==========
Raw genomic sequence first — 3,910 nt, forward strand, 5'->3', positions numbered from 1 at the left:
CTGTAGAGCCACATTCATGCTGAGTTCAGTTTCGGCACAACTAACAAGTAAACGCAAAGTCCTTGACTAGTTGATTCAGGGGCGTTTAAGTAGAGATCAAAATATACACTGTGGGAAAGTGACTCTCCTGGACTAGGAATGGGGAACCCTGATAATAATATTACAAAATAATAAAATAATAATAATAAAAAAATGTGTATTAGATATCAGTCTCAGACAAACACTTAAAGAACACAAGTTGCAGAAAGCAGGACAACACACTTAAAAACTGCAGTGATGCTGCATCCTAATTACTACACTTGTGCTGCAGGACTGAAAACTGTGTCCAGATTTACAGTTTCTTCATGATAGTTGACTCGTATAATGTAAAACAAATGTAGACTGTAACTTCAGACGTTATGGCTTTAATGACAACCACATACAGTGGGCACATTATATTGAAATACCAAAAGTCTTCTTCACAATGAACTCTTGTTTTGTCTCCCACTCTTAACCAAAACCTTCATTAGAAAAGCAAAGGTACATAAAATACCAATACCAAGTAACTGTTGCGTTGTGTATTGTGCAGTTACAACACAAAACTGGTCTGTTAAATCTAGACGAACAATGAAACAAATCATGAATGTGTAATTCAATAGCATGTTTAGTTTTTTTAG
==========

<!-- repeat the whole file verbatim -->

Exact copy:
Raw genomic sequence first — 3,910 nt, forward strand, 5'->3', positions numbered from 1 at the left:
CTGTAGAGCCACATTCATGCTGAGTTCAGTTTCGGCACAACTAACAAGTAAACGCAAAGTCCTTGACTAGTTGATTCAGGGGCGTTTAAGTAGAGATCAAAATATACACTGTGGGAAAGTGACTCTCCTGGACTAGGAATGGGGAACCCTGATAATAATATTACAAAATAATAAAATAATAATAATAAAAAAATGTGTATTAGATATCAGTCTCAGACAAACACTTAAAGAACACAAGTTGCAGAAAGCAGGACAACACACTTAAAAACTGCAGTGATGCTGCATCCTAATTACTACACTTGTGCTGCAGGACTGAAAACTGTGTCCAGATTTACAGTTTCTTCATGATAGTTGACTCGTATAATGTAAAACAAATGTAGACTGTAACTTCAGACGTTATGGCTTTAATGACAACCACATACAGTGGGCACATTATATTGAAATACCAAAAGTCTTCTTCACAATGAACTCTTGTTTTGTCTCCCACTCTTAACCAAAACCTTCATTAGAAAAGCAAAGGTACATAAAATACCAATACCAAGTAACTGTTGCGTTGTGTATTGTGCAGTTACAACACAAAACTGGTCTGTTAAATCTAGACGAACAATGAAACAAATCATGAATGTGTAATTCAATAGCATGTTTAGTTTTTTTAG